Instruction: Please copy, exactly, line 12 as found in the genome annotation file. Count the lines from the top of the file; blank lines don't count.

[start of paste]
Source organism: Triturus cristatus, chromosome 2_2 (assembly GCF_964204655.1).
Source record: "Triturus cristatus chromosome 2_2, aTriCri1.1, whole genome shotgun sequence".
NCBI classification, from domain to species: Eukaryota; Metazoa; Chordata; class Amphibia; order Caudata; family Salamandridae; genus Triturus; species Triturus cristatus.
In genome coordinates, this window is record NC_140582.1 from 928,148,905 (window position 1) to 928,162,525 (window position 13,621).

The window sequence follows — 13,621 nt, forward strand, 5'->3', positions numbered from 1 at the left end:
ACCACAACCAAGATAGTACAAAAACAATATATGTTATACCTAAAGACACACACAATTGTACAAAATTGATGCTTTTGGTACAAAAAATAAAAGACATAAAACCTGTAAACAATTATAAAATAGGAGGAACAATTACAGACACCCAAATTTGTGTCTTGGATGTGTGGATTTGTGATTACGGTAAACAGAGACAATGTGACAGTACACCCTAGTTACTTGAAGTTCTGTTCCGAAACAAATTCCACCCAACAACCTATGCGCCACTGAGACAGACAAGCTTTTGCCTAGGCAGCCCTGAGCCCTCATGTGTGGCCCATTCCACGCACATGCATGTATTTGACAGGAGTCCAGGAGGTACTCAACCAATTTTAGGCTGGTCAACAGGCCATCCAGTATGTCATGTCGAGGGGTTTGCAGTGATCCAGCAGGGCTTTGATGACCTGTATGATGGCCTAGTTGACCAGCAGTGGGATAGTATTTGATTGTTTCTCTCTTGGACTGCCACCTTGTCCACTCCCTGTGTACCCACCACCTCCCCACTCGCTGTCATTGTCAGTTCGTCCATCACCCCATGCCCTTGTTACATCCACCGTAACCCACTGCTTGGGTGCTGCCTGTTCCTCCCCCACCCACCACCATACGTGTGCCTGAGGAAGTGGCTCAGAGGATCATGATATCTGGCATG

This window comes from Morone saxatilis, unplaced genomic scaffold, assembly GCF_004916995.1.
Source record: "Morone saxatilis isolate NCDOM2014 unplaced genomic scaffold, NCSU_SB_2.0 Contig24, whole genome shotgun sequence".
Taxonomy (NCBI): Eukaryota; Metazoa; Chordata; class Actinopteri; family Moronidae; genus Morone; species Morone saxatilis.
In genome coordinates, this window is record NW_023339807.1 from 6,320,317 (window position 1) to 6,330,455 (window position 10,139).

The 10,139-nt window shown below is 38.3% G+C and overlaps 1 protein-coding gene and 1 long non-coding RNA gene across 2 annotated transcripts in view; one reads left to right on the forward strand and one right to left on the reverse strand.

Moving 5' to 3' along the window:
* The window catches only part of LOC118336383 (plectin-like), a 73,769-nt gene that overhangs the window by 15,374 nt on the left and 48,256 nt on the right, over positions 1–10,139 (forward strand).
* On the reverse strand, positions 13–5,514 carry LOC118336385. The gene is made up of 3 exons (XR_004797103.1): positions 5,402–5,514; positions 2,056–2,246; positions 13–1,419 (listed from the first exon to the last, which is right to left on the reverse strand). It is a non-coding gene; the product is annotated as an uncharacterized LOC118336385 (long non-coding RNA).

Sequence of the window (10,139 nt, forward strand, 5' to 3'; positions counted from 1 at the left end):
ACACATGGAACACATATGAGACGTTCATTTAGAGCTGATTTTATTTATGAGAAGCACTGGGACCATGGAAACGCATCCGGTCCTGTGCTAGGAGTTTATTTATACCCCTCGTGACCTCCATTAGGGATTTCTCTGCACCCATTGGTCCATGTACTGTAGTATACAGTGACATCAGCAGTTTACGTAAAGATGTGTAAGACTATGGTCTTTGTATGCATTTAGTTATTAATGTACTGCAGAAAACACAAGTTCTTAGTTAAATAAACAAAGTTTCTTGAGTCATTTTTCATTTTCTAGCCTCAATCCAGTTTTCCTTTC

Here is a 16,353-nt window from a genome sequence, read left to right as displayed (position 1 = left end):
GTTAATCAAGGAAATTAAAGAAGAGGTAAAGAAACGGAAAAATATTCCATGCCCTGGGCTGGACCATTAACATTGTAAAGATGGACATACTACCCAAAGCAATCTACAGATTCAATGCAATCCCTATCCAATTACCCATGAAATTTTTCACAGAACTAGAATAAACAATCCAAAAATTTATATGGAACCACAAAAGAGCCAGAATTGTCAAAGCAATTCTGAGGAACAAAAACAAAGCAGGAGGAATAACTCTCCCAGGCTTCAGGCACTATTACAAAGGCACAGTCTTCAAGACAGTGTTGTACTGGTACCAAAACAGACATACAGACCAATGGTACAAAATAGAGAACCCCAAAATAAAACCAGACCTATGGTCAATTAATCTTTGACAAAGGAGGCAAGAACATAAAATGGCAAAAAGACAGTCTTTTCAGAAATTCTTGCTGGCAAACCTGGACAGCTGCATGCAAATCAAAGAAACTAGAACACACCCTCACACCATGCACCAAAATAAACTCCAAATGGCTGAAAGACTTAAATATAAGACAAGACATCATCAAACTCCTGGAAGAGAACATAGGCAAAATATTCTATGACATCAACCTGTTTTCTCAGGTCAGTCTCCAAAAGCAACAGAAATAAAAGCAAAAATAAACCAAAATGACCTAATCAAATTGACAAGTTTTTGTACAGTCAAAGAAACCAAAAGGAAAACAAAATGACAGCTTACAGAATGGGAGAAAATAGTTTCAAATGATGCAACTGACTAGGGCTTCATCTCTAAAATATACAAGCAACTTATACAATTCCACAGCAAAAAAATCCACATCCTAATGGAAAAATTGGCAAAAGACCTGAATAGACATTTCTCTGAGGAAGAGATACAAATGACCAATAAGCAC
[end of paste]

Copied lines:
Moving 5' to 3' along the window: